Eyes on Rio as It Hosts the World Urban Forum
Peirce, Neal, Nation's Cities Weekly
RIO DE JANEIRO, Brazil -- This city that stunned the world by capturing the 2016 Olympic Games will witness a different kind of show this week: How the world's metropolises sell the case that they've become key to the planet's 21st century sustainability.
The event is the United Nations' fifth biennial World Urban Forum, with more than 10,000 attendees expected. National governments are taking more interest: the Obama Administration alone is sending a delegation of 51, including State Department officials and Housing and Urban Development Secretary Shaun Donovan.
The cities' big pitch: They are now home to more than half of the world's population, headed to 70 percent by 2030. Cities consume 70 percent of global energy output and contribute 60 percent of greenhouse gas emissions. But across much of the globe, they're so swamped by rural in-migration that 1 billion people today--perhaps 2 billion by 2030--live in urban slums, many without safe shelter, clean water, sanitation or productive work.
Cities are beehives of human activity; they generate the wealth of nations. But the U.N.'s Habitat division repeatedly warns, unless they can be made environmentally sustainable and unless they can provide basic services for their growing billions of inhabitants, prospects for the human race in this century are not bright.
So a new World Urban Campaign, nurtured into existence by U.N.-Habitat senior official Nicholas You and enthusiastically backed by U.N.-Habitat Executive Director Anna Tibaijuka, gets officially launched Friday. City governments and their regional and global alliances are included, but so are multiple new types of partners--media groups, development banks, academics, trade unions and such corporations as Siemens, ARCADIS, CEMEX and Veolia Environment.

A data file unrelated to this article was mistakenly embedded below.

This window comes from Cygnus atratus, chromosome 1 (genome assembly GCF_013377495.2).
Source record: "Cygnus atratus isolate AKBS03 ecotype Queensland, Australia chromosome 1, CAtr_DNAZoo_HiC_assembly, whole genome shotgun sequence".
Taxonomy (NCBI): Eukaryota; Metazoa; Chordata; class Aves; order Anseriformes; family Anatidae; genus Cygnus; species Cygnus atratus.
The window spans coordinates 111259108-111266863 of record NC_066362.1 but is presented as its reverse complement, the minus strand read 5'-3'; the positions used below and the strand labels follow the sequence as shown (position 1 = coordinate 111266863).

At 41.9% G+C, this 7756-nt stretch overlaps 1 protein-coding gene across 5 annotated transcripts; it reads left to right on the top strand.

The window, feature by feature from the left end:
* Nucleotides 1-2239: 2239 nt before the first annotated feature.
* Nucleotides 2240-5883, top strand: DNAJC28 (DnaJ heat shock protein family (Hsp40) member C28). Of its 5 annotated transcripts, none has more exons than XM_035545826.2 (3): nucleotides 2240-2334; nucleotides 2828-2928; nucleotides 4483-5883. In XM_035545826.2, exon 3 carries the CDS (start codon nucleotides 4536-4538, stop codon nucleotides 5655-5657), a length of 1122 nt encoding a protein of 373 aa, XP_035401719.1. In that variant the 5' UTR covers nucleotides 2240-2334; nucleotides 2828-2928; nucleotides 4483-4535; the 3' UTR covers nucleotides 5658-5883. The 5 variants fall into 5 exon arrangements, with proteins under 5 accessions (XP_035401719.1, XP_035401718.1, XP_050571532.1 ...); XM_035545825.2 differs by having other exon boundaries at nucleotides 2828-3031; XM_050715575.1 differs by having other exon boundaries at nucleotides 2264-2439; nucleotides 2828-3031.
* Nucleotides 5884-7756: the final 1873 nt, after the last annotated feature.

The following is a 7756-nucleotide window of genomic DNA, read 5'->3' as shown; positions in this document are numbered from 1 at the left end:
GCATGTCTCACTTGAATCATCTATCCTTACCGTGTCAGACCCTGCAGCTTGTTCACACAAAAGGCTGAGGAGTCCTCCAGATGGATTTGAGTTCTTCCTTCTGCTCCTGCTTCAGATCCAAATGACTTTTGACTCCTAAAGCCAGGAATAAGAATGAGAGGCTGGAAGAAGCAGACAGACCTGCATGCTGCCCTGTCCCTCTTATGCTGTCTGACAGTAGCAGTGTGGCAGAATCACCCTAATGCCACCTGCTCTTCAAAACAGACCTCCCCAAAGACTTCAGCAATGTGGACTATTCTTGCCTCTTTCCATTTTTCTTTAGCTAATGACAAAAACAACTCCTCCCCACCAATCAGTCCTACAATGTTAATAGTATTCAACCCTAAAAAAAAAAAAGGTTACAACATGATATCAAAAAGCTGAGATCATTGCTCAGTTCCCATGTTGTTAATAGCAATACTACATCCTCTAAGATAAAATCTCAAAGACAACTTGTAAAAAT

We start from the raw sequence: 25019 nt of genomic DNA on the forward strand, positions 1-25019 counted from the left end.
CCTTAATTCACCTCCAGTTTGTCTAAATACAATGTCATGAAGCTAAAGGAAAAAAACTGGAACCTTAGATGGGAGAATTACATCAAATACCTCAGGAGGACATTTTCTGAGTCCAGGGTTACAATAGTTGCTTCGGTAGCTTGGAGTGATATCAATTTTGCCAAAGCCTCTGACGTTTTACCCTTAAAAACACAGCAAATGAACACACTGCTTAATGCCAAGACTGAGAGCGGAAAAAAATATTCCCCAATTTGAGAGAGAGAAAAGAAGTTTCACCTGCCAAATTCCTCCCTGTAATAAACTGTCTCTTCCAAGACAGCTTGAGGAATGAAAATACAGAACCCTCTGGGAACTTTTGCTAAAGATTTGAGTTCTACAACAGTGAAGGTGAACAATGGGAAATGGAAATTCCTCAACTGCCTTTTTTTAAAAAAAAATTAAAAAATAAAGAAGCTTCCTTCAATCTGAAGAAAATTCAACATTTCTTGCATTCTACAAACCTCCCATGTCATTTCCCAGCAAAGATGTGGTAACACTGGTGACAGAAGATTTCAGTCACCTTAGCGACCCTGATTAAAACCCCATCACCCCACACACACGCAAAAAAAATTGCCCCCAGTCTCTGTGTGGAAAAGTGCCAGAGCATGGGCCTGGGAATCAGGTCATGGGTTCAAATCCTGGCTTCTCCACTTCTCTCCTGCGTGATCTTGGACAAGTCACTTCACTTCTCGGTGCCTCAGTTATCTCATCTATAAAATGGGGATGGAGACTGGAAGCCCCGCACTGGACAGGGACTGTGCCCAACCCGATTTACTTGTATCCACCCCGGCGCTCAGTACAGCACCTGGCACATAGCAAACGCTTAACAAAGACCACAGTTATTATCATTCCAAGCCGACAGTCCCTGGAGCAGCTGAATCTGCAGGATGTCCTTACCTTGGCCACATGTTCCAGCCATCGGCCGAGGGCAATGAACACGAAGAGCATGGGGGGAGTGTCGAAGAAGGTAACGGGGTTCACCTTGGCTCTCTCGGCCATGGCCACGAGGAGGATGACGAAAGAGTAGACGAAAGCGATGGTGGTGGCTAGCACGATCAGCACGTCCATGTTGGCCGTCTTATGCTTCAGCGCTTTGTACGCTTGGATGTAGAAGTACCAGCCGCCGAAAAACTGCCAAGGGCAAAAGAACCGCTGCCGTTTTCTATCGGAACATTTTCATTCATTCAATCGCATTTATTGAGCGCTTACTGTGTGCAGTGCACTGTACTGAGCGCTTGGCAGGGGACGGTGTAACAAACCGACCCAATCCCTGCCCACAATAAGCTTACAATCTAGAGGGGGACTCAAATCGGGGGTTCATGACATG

The World Urban Campaign doesn't reject the ongoing need of cities to capture the attention and support of central governments. But its focus is different: to unite a broad range of interested stakeholders to invest in sustainable cities, share knowledge of what works, and set benchmarks to help cities--and the world--monitor urban progress.
A top goal is "accessible and pro-poor" policies in land use, infrastructure, housing and transportation mobility--the key issue of Rio debates this week focusing on the concept of a "right to the city" for all urban dwellers.
Developing the World Urban Campaign has also led to planning for another "first"--a "100 Cities" initiative that appears the opposite of typical U.N. top-down operations. Instead, 100 Cities will employ user-friendly Web 2.0 tools to invite nominations. Anyone in a city--a mayor or corporation, a public transit official, a neighborhood activist--will be able to nominate a promising new initiative or practice. …